Bleak House (Anglais) Broché – 8 mai 2008
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London. Michaelmas Term lately over, and the Lord Chancellor sitting in Lincoln's Inn Hall. Implacable November weather. As much mud in the streets, as if the waters had but newly retired from the face of the earth, and it would not be wonderful to meet a Megalosaurus,forty feet long or so, waddling like an elephantine lizard up Holborn-hill. Smoke lowering down from chimney-pots, making a soft black drizzle, with flakes of soot in it as big as full-grown snow-flakes-gone into mourning, one might imagine, for the death of the sun. Dogs, undistinguishable in mire. Horses, scarcely better; splashed to their very blinkers. Foot passengers, jostling one another's umbrellas, in a general infection of ill-temper, and losing their foot-hold at street corners, where tens of thousands of other foot passengers have been slipping and sliding since the day broke (if the day ever broke), adding new deposits to the crust upon crust of mud, sticking at those points tenaciously to the pavement, and accumulating at compound interest.
Fog everywhere. Fog up the river, where it flows among green aits and meadows; fog down the river, where it rolls defiled among the tiers of shipping, and the waterside pollutions of a great (and dirty) city. Fog on the Essex marshes, fog on the Kentish heights. Fog creeping into the cabooses of collier-brigs; fog lying out on the yards, and hovering in the rigging of great ships; fog drooping on the gunwales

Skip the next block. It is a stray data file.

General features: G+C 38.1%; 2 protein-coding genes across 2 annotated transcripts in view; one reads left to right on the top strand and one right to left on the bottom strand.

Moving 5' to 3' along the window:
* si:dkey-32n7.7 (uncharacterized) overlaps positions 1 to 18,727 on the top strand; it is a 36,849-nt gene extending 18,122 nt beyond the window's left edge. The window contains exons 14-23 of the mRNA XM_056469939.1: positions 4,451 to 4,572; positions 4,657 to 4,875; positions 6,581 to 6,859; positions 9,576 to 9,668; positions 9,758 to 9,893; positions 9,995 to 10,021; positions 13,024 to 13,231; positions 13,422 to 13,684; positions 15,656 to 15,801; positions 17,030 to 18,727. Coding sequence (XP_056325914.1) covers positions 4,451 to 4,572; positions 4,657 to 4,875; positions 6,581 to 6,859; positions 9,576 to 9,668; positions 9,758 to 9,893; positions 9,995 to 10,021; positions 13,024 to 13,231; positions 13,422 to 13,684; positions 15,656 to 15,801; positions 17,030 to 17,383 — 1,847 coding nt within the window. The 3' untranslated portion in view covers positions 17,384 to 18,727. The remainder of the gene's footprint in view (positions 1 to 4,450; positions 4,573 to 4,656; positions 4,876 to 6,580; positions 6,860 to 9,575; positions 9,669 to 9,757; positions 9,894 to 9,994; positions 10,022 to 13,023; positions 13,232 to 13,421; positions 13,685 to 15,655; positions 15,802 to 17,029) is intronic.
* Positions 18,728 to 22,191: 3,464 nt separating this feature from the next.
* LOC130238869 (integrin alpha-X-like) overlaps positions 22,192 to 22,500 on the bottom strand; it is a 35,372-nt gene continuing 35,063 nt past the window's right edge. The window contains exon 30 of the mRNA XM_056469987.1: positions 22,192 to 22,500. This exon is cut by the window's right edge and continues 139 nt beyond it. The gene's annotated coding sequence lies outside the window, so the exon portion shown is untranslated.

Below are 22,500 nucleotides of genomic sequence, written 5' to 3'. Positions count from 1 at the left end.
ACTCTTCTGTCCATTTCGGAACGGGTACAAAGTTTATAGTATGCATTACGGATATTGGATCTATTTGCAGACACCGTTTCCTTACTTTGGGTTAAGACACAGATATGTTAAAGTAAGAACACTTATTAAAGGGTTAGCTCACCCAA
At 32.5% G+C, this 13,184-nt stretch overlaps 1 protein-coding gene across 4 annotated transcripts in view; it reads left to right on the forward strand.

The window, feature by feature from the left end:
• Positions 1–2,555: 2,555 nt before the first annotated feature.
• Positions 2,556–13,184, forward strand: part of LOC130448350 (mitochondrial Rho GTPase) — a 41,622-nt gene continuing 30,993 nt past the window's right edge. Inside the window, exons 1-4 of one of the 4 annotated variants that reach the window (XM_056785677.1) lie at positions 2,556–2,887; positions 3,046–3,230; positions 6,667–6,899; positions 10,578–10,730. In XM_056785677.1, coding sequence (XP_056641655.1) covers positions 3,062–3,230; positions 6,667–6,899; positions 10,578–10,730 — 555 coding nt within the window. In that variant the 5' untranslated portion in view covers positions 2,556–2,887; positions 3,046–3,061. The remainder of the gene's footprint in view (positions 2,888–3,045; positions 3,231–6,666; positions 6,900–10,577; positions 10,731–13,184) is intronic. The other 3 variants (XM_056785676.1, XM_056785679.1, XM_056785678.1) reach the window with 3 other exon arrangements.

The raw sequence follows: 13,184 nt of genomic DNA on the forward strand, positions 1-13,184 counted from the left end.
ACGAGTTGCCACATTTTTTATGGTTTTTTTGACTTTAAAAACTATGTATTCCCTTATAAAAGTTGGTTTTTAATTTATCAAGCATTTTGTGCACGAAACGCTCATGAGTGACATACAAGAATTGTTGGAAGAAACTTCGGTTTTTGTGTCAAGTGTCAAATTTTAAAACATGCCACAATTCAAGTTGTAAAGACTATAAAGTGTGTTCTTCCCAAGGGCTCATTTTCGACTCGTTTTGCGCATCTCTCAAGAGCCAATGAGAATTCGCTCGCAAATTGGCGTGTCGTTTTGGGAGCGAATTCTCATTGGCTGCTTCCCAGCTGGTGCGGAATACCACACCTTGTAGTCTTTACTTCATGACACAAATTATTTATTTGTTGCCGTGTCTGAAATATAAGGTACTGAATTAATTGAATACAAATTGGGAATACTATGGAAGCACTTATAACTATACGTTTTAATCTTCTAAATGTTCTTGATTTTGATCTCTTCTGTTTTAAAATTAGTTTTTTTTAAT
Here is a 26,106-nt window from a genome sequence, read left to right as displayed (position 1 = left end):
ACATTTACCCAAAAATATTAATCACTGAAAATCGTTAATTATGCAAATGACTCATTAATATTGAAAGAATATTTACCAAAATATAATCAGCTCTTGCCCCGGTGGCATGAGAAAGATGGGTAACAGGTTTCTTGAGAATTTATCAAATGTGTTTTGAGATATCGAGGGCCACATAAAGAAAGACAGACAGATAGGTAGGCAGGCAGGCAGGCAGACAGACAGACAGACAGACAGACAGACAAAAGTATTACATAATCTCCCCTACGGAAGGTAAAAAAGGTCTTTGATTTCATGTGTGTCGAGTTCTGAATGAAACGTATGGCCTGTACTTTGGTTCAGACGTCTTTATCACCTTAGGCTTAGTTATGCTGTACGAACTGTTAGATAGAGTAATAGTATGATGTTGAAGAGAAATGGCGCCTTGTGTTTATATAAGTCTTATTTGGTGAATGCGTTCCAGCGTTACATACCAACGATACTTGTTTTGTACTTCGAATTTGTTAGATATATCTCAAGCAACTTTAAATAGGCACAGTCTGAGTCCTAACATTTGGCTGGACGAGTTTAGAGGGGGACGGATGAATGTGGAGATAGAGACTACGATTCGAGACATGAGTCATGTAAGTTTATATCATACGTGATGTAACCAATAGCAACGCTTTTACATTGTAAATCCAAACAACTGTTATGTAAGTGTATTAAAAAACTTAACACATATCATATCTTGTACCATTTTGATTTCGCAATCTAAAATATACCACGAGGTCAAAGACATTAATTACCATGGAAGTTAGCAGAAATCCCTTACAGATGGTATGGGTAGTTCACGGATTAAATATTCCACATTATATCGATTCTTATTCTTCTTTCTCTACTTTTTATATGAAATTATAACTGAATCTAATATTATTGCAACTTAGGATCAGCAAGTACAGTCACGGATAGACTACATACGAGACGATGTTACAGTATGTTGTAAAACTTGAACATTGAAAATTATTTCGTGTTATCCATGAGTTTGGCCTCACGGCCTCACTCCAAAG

of barges and small boats. Fog in the eyes and throats of ancient Greenwich pensioners, wheezing by the firesides of their wards; fog in the stem and bowl of the afternoon pipe of the wrathful skipper, down in his close cabin; fog cruelly pinching the toes and fingers of his shivering little 'prentice boy on deck. Chance people on the bridges peeping over the parapets into a nether sky of fog, with fog all round them, as if they were up in a balloon, and hanging in the misty clouds.
Gas looming through the fog in divers places in the streets, much as the sun may, from the spongey fields, be seen to loom by husbandman and ploughboy. Most of the shops lighted two hours before their time-as the gas seems to know, for it has a haggard and unwilling look.
The raw afternoon is rawest, and the dense fog is densest, and the muddy streets are muddiest, near that leaden-headed old obstruction, appropriate ornament for the threshold of a leaden-headed old corporation: Temple Bar. And hard by Temple Bar, in Lincoln's Inn Hall, at the very heart of the fog, sits the Lord High Chancellor in his High Court of Chancery.
Never can there come fog too thick, never can there come mud and mire too deep, to assort with the groping and floundering condition which this High Court of Chancery, most pestilent of hoary sinners, holds, this day, in the sight of heaven and earth.